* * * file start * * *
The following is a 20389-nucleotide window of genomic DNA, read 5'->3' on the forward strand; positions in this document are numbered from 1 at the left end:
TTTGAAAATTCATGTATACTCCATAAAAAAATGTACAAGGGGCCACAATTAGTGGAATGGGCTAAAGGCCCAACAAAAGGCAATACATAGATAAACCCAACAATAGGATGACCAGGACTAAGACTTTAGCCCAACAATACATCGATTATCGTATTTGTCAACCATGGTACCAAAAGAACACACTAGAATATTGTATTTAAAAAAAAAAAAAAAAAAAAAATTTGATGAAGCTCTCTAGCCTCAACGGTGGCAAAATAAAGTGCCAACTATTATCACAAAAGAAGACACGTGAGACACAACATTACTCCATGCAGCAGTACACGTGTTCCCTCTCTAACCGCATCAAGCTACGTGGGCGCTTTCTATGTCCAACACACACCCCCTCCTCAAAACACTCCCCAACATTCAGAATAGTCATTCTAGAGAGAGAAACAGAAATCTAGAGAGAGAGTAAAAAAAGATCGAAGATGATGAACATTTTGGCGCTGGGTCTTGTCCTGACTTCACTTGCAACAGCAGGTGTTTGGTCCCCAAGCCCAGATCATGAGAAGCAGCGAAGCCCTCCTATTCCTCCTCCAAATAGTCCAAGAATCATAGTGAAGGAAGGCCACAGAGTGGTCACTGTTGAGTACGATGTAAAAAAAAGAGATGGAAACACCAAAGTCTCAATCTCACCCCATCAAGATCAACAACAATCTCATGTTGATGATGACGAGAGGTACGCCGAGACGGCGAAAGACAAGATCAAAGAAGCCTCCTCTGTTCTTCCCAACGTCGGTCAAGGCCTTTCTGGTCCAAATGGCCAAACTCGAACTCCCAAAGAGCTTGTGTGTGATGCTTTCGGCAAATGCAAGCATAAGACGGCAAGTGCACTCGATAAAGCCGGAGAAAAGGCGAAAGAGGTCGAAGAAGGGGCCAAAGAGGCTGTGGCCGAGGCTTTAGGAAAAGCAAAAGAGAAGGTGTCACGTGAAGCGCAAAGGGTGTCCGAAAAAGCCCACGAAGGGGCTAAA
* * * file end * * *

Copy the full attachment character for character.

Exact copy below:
The following is a 20389-nucleotide window of genomic DNA, read 5'->3' on the forward strand; positions in this document are numbered from 1 at the left end:
TTTGAAAATTCATGTATACTCCATAAAAAAATGTACAAGGGGCCACAATTAGTGGAATGGGCTAAAGGCCCAACAAAAGGCAATACATAGATAAACCCAACAATAGGATGACCAGGACTAAGACTTTAGCCCAACAATACATCGATTATCGTATTTGTCAACCATGGTACCAAAAGAACACACTAGAATATTGTATTTAAAAAAAAAAAAAAAAAAAAAATTTGATGAAGCTCTCTAGCCTCAACGGTGGCAAAATAAAGTGCCAACTATTATCACAAAAGAAGACACGTGAGACACAACATTACTCCATGCAGCAGTACACGTGTTCCCTCTCTAACCGCATCAAGCTACGTGGGCGCTTTCTATGTCCAACACACACCCCCTCCTCAAAACACTCCCCAACATTCAGAATAGTCATTCTAGAGAGAGAAACAGAAATCTAGAGAGAGAGTAAAAAAAGATCGAAGATGATGAACATTTTGGCGCTGGGTCTTGTCCTGACTTCACTTGCAACAGCAGGTGTTTGGTCCCCAAGCCCAGATCATGAGAAGCAGCGAAGCCCTCCTATTCCTCCTCCAAATAGTCCAAGAATCATAGTGAAGGAAGGCCACAGAGTGGTCACTGTTGAGTACGATGTAAAAAAAAGAGATGGAAACACCAAAGTCTCAATCTCACCCCATCAAGATCAACAACAATCTCATGTTGATGATGACGAGAGGTACGCCGAGACGGCGAAAGACAAGATCAAAGAAGCCTCCTCTGTTCTTCCCAACGTCGGTCAAGGCCTTTCTGGTCCAAATGGCCAAACTCGAACTCCCAAAGAGCTTGTGTGTGATGCTTTCGGCAAATGCAAGCATAAGACGGCAAGTGCACTCGATAAAGCCGGAGAAAAGGCGAAAGAGGTCGAAGAAGGGGCCAAAGAGGCTGTGGCCGAGGCTTTAGGAAAAGCAAAAGAGAAGGTGTCACGTGAAGCGCAAAGGGTGTCCGAAAAAGCCCACGAAGGGGCTAAA